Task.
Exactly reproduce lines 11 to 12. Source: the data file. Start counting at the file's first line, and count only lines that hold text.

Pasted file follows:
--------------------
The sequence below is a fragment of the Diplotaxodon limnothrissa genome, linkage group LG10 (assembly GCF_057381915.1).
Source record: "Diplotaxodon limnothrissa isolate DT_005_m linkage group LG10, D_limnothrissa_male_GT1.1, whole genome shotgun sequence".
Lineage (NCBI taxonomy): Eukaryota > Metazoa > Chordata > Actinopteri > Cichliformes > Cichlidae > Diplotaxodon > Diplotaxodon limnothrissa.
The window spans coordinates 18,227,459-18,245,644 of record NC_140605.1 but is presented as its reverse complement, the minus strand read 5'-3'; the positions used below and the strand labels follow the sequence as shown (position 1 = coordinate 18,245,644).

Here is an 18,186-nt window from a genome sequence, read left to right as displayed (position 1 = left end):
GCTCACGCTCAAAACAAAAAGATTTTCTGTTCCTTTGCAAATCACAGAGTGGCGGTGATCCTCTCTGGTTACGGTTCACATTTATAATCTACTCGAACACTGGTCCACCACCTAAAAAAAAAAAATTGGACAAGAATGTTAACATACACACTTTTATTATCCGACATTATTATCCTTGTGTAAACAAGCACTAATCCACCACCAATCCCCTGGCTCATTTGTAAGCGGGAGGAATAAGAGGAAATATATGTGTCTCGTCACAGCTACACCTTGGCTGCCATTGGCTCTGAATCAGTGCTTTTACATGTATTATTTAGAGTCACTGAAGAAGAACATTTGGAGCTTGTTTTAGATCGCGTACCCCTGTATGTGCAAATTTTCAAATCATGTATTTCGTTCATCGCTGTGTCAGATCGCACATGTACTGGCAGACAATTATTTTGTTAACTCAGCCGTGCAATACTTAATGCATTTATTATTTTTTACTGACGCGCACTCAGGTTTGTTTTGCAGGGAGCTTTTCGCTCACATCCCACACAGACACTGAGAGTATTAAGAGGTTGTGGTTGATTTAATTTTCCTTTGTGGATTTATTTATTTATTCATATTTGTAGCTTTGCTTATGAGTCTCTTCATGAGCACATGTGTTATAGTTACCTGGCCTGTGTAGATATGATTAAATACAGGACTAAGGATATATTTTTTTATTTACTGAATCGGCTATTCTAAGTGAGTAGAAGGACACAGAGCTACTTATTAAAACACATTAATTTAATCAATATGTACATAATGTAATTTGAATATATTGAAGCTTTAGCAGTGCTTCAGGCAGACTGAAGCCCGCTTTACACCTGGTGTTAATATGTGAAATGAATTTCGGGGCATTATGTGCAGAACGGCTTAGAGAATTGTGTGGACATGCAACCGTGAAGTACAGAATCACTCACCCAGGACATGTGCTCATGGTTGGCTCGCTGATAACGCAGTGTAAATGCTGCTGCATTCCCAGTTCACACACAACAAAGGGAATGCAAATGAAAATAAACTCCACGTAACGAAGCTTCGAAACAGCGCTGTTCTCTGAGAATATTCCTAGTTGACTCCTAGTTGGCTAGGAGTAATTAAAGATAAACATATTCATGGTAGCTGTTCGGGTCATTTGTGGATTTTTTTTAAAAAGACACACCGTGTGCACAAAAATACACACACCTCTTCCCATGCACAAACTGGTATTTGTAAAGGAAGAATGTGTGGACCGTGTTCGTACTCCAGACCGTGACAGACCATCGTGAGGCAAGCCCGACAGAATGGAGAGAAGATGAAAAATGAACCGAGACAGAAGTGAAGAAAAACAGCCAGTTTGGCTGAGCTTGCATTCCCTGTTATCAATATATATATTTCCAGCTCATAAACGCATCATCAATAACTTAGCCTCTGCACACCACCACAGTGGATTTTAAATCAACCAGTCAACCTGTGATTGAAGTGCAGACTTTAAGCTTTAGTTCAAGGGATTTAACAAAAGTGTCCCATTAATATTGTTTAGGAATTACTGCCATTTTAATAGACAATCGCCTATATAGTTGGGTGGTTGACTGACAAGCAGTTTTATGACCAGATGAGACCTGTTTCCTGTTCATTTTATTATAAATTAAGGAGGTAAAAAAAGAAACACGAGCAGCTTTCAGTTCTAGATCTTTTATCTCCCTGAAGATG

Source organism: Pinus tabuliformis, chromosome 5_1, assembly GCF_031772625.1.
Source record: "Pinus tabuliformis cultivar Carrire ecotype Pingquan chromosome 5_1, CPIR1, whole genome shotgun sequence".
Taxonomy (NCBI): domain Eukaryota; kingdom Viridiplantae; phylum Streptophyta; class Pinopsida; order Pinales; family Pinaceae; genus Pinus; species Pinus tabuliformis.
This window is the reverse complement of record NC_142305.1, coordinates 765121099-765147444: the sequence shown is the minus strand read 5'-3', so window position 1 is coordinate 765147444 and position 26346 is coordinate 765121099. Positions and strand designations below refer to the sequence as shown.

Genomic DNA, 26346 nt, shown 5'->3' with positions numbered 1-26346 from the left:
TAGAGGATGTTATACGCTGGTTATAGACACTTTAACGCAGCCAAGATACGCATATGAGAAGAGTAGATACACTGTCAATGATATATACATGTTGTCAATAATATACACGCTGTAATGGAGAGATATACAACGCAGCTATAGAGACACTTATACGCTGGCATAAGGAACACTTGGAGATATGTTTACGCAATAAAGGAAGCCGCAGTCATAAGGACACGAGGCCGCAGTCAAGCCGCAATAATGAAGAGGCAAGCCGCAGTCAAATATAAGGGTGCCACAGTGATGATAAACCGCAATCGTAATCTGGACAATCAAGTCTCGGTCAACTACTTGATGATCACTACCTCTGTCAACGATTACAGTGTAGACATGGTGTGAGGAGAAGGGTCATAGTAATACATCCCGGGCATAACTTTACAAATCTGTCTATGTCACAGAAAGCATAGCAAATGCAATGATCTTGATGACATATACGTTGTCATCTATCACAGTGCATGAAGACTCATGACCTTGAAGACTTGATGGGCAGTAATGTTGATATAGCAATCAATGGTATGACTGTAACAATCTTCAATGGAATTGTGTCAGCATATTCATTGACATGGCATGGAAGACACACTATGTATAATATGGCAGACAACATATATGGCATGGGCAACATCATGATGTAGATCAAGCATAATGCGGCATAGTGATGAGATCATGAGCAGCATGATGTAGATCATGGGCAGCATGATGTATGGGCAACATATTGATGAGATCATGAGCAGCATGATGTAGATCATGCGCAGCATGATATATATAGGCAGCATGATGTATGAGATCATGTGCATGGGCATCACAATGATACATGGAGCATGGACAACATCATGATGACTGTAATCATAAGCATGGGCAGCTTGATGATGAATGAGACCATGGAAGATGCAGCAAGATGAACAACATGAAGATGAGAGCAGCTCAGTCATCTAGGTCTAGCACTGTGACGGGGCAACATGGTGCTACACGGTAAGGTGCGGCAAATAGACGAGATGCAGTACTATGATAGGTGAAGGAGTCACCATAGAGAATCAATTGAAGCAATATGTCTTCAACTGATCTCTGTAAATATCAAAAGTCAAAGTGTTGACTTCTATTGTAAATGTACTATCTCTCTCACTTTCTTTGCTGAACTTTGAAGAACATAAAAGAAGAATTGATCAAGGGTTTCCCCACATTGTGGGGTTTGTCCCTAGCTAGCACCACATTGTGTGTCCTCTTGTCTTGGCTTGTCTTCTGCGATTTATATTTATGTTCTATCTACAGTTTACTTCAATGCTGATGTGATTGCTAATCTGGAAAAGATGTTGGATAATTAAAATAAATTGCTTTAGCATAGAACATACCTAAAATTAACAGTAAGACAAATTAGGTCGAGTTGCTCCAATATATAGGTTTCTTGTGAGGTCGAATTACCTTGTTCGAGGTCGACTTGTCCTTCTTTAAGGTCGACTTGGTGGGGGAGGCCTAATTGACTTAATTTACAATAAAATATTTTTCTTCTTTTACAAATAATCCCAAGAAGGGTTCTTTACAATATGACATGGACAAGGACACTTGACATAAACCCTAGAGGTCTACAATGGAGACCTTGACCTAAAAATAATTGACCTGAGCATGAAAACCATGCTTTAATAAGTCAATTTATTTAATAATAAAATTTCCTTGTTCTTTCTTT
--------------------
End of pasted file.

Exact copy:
Genomic DNA, 26346 nt, shown 5'->3' with positions numbered 1-26346 from the left:
TAGAGGATGTTATACGCTGGTTATAGACACTTTAACGCAGCCAAGATACGCATATGAGAAGAGTAGATACACTGTCAATGATATATACATGTTGTCAATAATATACACGCTGTAATGGAGAGATATACAACGCAGCTATAGAGACACTTATACGCTGGCATAAGGAACACTTGGAGATATGTTTACGCAATAAAGGAAGCCGCAGTCATAAGGACACGAGGCCGCAGTCAAGCCGCAATAATGAAGAGGCAAGCCGCAGTCAAATATAAGGGTGCCACAGTGATGATAAACCGCAATCGTAATCTGGACAATCAAGTCTCGGTCAACTACTTGATGATCACTACCTCTGTCAACGATTACAGTGTAGACATGGTGTGAGGAGAAGGGTCATAGTAATACATCCCGGGCATAACTTTACAAATCTGTCTATGTCACAGAAAGCATAGCAAATGCAATGATCTTGATGACATATACGTTGTCATCTATCACAGTGCATGAAGACTCATGACCTTGAAGACTTGATGGGCAGTAATGTTGATATAGCAATCAATGGTATGACTGTAACAATCTTCAATGGAATTGTGTCAGCATATTCATTGACATGGCATGGAAGACACACTATGTATAATATGGCAGACAACATATATGGCATGGGCAACATCATGATGTAGATCAAGCATAATGCGGCATAGTGATGAGATCATGAGCAGCATGATGTAGATCATGGGCAGCATGATGTATGGGCAACATATTGATGAGATCATGAGCAGCATGATGTAGATCATGCGCAGCATGATATATATAGGCAGCATGATGTATGAGATCATGTGCATGGGCATCACAATGATACATGGAGCATGGACAACATCATGATGACTGTAATCATAAGCATGGGCAGCTTGATGATGAATGAGACCATGGAAGATGCAGCAAGATGAACAACATGAAGATGAGAGCAGCTCAGTCATCTAGGTCTAGCACTGTGACGGGGCAACATGGTGCTACACGGTAAGGTGCGGCAAATAGACGAGATGCAGTACTATGATAGGTGAAGGAGTCACCATAGAGAATCAATTGAAGCAATATGTCTTCAACTGATCTCTGTAAATATCAAAAGTCAAAGTGTTGACTTCTATTGTAAATGTACTATCTCTCTCACTTTCTTTGCTGAACTTTGAAGAACATAAAAGAAGAATTGATCAAGGGTTTCCCCACATTGTGGGGTTTGTCCCTAGCTAGCACCACATTGTGTGTCCTCTTGTCTTGGCTTGTCTTCTGCGATTTATATTTATGTTCTATCTACAGTTTACTTCAATGCTGATGTGATTGCTAATCTGGAAAAGATGTTGGATAATTAAAATAAATTGCTTTAGCATAGAACATACCTAAAATTAACAGTAAGACAAATTAGGTCGAGTTGCTCCAATATATAGGTTTCTTGTGAGGTCGAATTACCTTGTTCGAGGTCGACTTGTCCTTCTTTAAGGTCGACTTGGTGGGGGAGGCCTAATTGACTTAATTTACAATAAAATATTTTTCTTCTTTTACAAATAATCCCAAGAAGGGTTCTTTACAATATGACATGGACAAGGACACTTGACATAAACCCTAGAGGTCTACAATGGAGACCTTGACCTAAAAATAATTGACCTGAGCATGAAAACCATGCTTTAATAAGTCAATTTATTTAATAATAAAATTTCCTTGTTCTTTCTTT